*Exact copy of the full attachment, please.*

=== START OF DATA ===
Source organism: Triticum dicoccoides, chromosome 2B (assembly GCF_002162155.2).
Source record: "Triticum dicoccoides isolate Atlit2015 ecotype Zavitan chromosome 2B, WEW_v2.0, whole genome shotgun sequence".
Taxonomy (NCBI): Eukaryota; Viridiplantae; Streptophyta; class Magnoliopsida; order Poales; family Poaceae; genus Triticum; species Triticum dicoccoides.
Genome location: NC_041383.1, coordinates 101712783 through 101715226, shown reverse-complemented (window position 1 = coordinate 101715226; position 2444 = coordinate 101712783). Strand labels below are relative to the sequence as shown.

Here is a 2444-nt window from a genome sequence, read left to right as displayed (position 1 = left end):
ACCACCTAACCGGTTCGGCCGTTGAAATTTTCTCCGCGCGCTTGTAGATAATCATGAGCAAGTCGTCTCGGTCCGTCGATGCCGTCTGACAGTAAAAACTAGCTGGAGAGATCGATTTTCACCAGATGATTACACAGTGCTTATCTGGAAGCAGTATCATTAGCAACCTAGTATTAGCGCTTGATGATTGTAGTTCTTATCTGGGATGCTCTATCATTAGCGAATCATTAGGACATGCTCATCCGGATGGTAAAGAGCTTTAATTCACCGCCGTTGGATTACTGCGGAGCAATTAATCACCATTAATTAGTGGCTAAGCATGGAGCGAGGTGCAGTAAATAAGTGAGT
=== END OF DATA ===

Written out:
Source organism: Triticum dicoccoides, chromosome 2B (assembly GCF_002162155.2).
Source record: "Triticum dicoccoides isolate Atlit2015 ecotype Zavitan chromosome 2B, WEW_v2.0, whole genome shotgun sequence".
Taxonomy (NCBI): Eukaryota; Viridiplantae; Streptophyta; class Magnoliopsida; order Poales; family Poaceae; genus Triticum; species Triticum dicoccoides.
Genome location: NC_041383.1, coordinates 101712783 through 101715226, shown reverse-complemented (window position 1 = coordinate 101715226; position 2444 = coordinate 101712783). Strand labels below are relative to the sequence as shown.

Here is a 2444-nt window from a genome sequence, read left to right as displayed (position 1 = left end):
ACCACCTAACCGGTTCGGCCGTTGAAATTTTCTCCGCGCGCTTGTAGATAATCATGAGCAAGTCGTCTCGGTCCGTCGATGCCGTCTGACAGTAAAAACTAGCTGGAGAGATCGATTTTCACCAGATGATTACACAGTGCTTATCTGGAAGCAGTATCATTAGCAACCTAGTATTAGCGCTTGATGATTGTAGTTCTTATCTGGGATGCTCTATCATTAGCGAATCATTAGGACATGCTCATCCGGATGGTAAAGAGCTTTAATTCACCGCCGTTGGATTACTGCGGAGCAATTAATCACCATTAATTAGTGGCTAAGCATGGAGCGAGGTGCAGTAAATAAGTGAGT